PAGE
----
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Lathrop: $5.1M general fund balance for 2016
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LATHROP – Despite low housing prices and a dismal future outlook, the City of Lathrop is set to be financially solvent for years to come.

During a general fund update from the second quarter of the 2010/11 fiscal year, Lathrop staffer Terri Vigna painted a picture where in 2016 the city will still have $5.1 million left in the general fund if all goes according to plan.

And the city is sitting on more money right now than they previously expected.

Thanks to a conservative estimate factored into the budgeting of county property taxes, Lathrop has a net increase of $256,514 this quarter, with very few changes to the previously reported numbers from the first quarter of the fiscal year.

According to a chart prepared by city staff, fiscal years ending in 2011 and 2010 will actually end with more operating revenue in the bank than the operating expenses – a surplus of $7,857 for this year and $98,314 next year.

But the budget is only balanced through July of 2012.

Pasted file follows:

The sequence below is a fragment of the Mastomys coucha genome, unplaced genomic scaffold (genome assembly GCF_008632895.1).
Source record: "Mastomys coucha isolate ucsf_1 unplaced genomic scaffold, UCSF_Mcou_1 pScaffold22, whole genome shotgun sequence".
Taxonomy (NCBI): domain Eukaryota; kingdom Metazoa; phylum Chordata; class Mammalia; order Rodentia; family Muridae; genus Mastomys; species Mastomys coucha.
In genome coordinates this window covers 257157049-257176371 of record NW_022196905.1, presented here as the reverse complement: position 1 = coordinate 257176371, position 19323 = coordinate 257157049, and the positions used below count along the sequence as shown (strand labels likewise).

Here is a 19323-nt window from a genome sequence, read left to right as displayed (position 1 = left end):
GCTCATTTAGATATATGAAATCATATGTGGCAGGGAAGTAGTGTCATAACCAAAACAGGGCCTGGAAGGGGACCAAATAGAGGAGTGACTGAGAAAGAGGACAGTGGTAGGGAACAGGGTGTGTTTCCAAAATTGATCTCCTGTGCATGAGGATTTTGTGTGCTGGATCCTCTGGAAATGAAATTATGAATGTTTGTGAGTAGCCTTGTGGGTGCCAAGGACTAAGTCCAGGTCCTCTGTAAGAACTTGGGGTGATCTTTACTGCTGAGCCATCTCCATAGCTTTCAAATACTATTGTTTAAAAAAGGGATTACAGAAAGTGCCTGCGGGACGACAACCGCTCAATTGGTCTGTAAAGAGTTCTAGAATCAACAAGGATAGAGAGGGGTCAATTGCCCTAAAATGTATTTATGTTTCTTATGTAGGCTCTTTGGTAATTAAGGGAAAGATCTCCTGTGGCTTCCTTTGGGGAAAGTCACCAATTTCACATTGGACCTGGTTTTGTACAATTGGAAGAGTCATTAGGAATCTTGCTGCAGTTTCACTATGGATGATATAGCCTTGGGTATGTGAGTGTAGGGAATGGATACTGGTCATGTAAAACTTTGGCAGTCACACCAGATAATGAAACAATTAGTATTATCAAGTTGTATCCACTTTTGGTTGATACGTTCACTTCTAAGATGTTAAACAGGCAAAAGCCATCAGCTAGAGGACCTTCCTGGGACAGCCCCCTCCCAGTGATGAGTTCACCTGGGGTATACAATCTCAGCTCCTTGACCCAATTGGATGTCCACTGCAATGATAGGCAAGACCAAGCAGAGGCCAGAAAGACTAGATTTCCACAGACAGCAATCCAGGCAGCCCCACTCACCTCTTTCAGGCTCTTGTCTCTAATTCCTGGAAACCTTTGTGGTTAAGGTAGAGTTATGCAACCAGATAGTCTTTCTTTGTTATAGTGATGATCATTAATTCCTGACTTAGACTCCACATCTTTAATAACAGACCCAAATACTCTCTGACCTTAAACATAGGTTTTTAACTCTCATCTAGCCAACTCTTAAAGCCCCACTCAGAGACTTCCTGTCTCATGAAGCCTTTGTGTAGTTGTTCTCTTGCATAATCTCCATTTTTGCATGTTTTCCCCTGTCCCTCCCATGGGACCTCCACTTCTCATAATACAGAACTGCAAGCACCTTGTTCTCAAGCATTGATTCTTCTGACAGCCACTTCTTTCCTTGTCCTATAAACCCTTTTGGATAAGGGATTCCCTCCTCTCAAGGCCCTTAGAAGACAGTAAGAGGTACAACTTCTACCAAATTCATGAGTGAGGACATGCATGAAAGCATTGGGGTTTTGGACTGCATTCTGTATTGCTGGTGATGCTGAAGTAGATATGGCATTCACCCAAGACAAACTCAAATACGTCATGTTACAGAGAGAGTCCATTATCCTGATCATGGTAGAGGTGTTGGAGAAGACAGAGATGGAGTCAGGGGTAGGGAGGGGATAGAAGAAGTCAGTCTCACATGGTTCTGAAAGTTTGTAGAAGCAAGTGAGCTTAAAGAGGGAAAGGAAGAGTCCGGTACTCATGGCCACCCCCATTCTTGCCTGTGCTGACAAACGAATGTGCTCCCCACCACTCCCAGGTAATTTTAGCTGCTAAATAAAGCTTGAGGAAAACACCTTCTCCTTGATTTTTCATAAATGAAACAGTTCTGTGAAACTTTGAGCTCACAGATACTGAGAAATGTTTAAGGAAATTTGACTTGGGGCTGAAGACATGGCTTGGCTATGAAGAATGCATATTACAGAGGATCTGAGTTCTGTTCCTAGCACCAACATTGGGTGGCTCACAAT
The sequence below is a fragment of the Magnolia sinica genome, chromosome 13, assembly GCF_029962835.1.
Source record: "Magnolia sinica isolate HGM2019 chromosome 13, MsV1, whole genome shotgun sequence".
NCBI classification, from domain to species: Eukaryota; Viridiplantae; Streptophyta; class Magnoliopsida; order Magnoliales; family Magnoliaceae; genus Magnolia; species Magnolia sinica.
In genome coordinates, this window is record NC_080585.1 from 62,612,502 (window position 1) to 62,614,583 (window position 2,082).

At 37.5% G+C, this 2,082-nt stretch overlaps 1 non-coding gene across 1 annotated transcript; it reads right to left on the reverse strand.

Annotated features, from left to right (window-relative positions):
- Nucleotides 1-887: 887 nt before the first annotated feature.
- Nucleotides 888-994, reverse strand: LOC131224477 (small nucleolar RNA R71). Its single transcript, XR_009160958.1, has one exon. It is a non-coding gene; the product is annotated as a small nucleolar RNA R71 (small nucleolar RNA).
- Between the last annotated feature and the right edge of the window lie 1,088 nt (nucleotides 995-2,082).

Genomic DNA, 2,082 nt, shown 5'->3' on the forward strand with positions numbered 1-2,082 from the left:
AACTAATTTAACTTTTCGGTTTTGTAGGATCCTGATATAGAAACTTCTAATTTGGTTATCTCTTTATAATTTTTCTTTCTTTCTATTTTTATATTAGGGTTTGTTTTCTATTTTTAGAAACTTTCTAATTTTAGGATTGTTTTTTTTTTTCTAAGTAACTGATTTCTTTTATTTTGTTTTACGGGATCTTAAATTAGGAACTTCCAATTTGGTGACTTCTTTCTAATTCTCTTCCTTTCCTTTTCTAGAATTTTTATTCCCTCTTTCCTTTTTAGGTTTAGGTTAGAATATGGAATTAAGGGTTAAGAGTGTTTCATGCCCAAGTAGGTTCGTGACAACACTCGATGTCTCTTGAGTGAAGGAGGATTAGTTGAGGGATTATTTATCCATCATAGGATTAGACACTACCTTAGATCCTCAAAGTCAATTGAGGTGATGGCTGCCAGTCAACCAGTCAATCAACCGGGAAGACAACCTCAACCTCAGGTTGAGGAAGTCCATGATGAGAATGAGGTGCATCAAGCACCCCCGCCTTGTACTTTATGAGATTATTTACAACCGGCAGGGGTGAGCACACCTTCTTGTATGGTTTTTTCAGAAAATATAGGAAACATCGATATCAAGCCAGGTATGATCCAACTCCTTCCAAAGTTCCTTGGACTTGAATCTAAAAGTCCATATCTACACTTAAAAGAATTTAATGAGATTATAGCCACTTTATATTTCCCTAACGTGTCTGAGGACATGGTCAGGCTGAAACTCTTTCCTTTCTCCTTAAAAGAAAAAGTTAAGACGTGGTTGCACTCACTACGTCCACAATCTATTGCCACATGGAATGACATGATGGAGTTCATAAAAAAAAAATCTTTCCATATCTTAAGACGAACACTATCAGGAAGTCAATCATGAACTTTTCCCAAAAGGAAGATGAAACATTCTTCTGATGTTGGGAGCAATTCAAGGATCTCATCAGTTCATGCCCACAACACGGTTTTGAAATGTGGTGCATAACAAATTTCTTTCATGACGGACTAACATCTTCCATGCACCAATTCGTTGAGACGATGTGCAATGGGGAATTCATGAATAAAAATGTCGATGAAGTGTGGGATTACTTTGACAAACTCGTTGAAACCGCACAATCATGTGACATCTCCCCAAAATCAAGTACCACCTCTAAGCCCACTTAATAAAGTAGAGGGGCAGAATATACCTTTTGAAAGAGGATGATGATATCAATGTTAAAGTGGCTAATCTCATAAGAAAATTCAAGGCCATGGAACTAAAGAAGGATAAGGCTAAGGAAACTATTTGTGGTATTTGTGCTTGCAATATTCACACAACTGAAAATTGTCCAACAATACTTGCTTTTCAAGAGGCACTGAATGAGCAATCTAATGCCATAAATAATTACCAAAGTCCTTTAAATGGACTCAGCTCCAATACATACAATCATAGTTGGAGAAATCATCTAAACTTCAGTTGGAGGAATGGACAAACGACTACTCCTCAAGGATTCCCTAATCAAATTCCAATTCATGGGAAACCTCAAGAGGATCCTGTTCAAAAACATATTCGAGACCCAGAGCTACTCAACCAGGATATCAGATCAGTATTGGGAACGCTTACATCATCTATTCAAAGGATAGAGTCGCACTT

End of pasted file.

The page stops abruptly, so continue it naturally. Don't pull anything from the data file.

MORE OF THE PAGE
Because of increased expenditures like a hike in the police services contract inked with the San Joaquin County Sheriff’s Department and the abandoning of employee furlough days to help cover the cost of budget shortfalls, the fiscal year ending in 2013 will be the first of three scheduled years where Lathrop will lose money.

If the economic outlook were to improve, however, those conservative models could just as easily become surplus years – with the bulk of that hinging on development and new home construction as well as the attraction of business to the community.

“There are a number of things that are going to come up within the next four years that are going to affect the long-term budget sustainability,” Vigna said. “If it’s all crystallized how we have it projected, we’ll have $5.1 million left in the general fund in 2016.”

The Lathrop City Council, who were simply informed of the budget status during Monday’s special meeting at City Hall, will hear a third quarter general fund update in April that will include mid-year budget adjustments, updated regional economic data, and updated sales tax information.

It will also give staff a chance to gauge the outlook of the California budget situation and how it might affect the budget.